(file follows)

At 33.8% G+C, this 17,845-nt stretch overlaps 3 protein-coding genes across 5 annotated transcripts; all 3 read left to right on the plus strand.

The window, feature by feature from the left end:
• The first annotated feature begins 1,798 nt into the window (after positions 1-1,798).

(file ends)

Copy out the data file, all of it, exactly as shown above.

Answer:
At 33.8% G+C, this 17,845-nt stretch overlaps 3 protein-coding genes across 5 annotated transcripts; all 3 read left to right on the plus strand.

The window, feature by feature from the left end:
• The first annotated feature begins 1,798 nt into the window (after positions 1-1,798).